Entrepreneurs with a hands-on approach don’t have it easy. If you’re one, you’re probably out there in the trenches, working long days to develop momentum for your new business. And then all of a sudden, things can start moving really fast. You need to think about bringing on more employees, scaling it up, keeping up with commitments. There’s a reason why small business owners often suffer from burnout. It’s not easy to start and run your business, no matter how rewarding it gets.

In an environment that can be so chaotic and full of high-strung people, the very last thing you need is disruption. Especially when you’re trying to focus on a critical issue. And even though many startups look for ways to disrupt established industries, that doesn’t mean they’re a place where workplace disruption is welcome. And if it keeps coming up, there are a couple of ways you can deal with it.

Embracing disruption

The most counterintuitive approach to handling workplace disruption would be to embrace it. Charles Phillips, CEO of “world’s largest startup” — Infor — has done such a thing. At work, he shares an open desk with the executives, and he welcomes disruption from coworkers. He sees it as a unique opportunity to learn something new, and he practices the art of five-minute meetings.

Of course, this is only possible with certain kinds of disruptors. Phillips is well known for hiring people who are team players and who others want to be around. The people you work with will play an important role in your ability tolerate and eventually embrace workplace disruptions.

Ditch the open office layout

Open office layouts might be trendy, but they’re not ideal. In fact, a growing body of research is supporting the idea that open layouts are actually bad. They lead to more sick days. They don’t provide enough privacy. And they are a major detriment to workplace productivity because — they breed disruption and distraction.

Every complex task, whether it’s coding or having a complicated discussion, is much harder to perform if you can’t concentrate. And you can’t concentrate if there are people having conversations all around you, or coming up to ask you questions every couple of minutes. Yes, open office layouts were supposed to foster an egalitarian and cooperative environment. However, they often turn into an open playground where little work gets done.

Opting for a hybrid layout, with plenty of common spaces but also well-separated work areas might be a better choice. You get to have a barrier between you and everyone else, but you also have someplace to go if you need to collaborate closely with someone.

Set the proper company culture

A company culture is a tool you can use to accomplish many great things. The right company culture will help you attract the exact talent you want. It will also help you retain the valuable talent who works for you, reducing expensive employee turnover. It can manage employees’ expectations and give them an insight into what they can expect from you. Most importantly, it can let people know how they can behave while at work.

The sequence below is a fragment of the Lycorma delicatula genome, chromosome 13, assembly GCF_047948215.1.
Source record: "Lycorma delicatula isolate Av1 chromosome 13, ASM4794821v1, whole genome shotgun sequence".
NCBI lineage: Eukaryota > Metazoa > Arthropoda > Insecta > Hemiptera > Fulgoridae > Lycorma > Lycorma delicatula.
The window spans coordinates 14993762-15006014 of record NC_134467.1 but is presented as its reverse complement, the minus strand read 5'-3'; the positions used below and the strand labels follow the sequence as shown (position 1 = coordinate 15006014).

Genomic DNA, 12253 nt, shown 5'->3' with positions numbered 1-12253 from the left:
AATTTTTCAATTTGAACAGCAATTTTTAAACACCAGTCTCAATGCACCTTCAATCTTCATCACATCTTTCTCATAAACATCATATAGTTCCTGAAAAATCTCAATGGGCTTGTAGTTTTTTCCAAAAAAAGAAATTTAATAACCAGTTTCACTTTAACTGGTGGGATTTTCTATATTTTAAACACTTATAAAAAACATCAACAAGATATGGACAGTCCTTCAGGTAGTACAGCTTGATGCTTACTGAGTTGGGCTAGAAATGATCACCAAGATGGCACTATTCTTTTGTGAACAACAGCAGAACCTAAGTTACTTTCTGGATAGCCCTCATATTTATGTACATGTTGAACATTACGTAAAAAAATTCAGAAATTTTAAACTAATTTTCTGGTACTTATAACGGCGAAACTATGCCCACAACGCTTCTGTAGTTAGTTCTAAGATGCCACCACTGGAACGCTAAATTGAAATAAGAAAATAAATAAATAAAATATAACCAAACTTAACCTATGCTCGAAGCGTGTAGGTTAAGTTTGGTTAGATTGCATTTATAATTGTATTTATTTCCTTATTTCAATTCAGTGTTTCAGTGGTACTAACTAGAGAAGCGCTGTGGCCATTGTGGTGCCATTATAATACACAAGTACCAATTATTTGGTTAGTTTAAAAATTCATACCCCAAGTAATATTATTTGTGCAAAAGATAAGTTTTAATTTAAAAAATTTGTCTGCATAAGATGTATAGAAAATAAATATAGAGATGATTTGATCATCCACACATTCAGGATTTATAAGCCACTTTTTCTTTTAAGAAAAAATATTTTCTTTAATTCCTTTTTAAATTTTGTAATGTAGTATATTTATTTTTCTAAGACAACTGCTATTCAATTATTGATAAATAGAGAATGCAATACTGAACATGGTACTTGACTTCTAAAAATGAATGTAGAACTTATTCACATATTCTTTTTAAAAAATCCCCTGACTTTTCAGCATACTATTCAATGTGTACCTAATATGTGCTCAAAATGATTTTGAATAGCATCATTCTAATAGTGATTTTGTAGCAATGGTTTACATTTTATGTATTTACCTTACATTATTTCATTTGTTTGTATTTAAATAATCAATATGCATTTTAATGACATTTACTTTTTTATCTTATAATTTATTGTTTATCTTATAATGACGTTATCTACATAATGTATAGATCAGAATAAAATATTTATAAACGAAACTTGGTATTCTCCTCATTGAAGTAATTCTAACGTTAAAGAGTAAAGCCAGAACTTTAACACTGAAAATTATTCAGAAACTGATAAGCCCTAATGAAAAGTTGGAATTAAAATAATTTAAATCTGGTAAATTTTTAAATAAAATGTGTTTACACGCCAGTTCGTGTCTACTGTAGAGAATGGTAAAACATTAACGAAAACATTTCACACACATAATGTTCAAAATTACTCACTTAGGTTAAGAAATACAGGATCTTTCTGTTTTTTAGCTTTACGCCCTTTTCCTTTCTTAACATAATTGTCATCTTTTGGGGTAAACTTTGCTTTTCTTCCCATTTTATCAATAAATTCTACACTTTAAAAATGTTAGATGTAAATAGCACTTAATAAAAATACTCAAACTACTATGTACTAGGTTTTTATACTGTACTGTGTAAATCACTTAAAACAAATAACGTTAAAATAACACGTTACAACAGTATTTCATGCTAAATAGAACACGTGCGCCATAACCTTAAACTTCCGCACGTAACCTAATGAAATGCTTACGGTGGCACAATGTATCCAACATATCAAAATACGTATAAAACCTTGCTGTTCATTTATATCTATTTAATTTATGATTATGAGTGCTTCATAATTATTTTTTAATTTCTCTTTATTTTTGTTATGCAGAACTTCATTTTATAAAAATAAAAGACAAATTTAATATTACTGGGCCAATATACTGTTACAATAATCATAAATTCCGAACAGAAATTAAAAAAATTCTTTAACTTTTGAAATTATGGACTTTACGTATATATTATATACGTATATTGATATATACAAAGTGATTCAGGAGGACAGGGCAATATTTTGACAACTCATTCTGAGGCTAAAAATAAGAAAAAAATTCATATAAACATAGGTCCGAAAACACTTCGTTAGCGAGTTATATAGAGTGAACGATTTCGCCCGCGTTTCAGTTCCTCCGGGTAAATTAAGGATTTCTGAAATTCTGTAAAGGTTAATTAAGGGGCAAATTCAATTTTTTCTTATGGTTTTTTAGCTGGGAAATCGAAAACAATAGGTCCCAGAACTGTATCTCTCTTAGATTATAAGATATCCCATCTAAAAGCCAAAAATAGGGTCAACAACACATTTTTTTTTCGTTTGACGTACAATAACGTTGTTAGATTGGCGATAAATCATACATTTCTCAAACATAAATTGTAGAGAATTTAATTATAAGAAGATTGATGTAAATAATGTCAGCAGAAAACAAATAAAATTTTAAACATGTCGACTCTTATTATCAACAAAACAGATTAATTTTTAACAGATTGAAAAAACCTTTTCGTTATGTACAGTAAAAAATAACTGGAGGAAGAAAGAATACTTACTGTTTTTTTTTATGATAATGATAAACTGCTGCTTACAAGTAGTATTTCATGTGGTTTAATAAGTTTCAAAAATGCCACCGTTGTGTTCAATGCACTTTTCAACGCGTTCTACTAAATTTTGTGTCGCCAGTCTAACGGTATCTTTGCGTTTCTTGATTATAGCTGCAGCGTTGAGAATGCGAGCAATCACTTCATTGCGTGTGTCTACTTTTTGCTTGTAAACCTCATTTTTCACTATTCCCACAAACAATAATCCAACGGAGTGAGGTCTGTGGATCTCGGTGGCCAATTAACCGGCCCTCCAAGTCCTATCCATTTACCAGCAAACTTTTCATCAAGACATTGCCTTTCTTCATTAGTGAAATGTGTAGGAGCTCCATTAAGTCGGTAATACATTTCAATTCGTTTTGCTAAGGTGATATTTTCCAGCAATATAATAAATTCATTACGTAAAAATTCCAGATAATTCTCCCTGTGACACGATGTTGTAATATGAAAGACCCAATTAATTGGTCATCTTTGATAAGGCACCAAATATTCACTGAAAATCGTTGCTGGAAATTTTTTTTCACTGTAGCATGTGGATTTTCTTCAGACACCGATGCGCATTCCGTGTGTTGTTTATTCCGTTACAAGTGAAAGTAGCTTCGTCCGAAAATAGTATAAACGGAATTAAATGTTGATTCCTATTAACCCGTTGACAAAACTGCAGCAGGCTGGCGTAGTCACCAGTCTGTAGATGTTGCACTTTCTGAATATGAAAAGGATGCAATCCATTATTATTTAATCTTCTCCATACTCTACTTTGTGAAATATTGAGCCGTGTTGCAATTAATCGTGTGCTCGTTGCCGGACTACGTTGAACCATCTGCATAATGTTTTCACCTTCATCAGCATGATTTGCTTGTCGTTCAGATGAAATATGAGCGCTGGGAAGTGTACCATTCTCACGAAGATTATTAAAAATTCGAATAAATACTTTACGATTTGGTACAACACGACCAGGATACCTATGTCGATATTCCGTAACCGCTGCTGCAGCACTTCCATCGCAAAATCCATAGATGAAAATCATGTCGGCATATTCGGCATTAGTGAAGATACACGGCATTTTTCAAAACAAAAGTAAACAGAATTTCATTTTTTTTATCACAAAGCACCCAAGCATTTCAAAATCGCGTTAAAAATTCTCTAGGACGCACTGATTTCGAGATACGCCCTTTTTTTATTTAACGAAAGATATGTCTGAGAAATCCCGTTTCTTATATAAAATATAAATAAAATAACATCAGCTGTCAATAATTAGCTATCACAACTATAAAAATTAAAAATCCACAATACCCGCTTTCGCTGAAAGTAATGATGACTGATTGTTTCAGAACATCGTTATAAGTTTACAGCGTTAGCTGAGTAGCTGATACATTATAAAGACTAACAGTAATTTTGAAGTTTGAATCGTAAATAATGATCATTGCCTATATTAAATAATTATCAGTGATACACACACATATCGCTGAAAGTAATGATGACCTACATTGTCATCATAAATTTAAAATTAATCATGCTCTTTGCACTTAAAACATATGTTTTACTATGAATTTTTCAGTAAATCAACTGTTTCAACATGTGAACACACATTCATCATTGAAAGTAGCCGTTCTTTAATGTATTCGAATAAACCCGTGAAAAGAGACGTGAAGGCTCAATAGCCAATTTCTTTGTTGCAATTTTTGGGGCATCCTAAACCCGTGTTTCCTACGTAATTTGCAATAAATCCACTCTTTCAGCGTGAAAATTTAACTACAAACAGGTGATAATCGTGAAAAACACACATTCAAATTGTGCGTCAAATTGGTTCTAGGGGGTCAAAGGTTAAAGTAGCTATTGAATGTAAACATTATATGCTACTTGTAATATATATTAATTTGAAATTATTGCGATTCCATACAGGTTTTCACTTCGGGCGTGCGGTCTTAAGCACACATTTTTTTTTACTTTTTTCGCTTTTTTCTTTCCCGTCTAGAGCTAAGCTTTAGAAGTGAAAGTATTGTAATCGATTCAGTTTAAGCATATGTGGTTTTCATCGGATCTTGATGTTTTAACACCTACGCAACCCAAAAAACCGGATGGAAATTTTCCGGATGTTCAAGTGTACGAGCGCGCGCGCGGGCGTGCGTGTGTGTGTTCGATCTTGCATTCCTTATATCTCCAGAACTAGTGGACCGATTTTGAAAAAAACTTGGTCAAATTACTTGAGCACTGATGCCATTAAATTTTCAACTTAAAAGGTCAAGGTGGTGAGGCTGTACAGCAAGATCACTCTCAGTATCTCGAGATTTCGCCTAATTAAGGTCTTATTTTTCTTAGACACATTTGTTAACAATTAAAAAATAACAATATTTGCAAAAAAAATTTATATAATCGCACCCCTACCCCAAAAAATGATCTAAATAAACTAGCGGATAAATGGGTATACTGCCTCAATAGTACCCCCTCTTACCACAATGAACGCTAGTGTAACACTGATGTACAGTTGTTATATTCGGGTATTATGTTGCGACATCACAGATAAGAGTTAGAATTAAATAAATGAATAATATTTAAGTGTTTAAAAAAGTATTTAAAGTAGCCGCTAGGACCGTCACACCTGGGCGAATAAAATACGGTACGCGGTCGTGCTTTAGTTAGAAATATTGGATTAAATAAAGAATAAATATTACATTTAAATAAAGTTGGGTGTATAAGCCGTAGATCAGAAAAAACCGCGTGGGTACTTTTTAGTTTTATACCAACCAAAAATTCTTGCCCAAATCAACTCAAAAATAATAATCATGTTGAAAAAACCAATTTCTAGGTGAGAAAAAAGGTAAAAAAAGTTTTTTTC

If your company culture makes your company look like a frat house, you’ll have no one to blame but yourself. Company culture is always set up from the top. You have the power to figure out how your employees should act while at work. You need to keep it within reason, though, but there’s nothing wrong with setting some rules about disruption. You can cut yourself off completely from the people you work with. You can tell them to take their ideas to someone else in a managerial position. And, and this is the best idea, you can allow everyone to set their own no-disruption zones and give everyone a chance to maximize their productivity.

Handle the source of disruption

If your offices are next to a construction site, you will not be able to remove the source of disruption. But if the source of disruption is one of the people you hired, then that’s something you can handle.

Depending on the value of the employee and the type of contract they signed, firing them might be your last resort. If you really need them, or if you need to have a stronger cause for termination, you should first try talking to them. But if it doesn’t work, and the disruption they cause is really hurting your business, termination might be your only choice.

The very last thing you need when trying to launch a business is something constantly disrupting you. You can look for a way to integrate the disruption into the regular flow of things and get something valuable from it. But if that fails, you should do what you can to minimize it. If that means changing the office layout, the company culture, or firing one of your employees, so be it. Your business is too important to suffer from issues caused by needless disruption.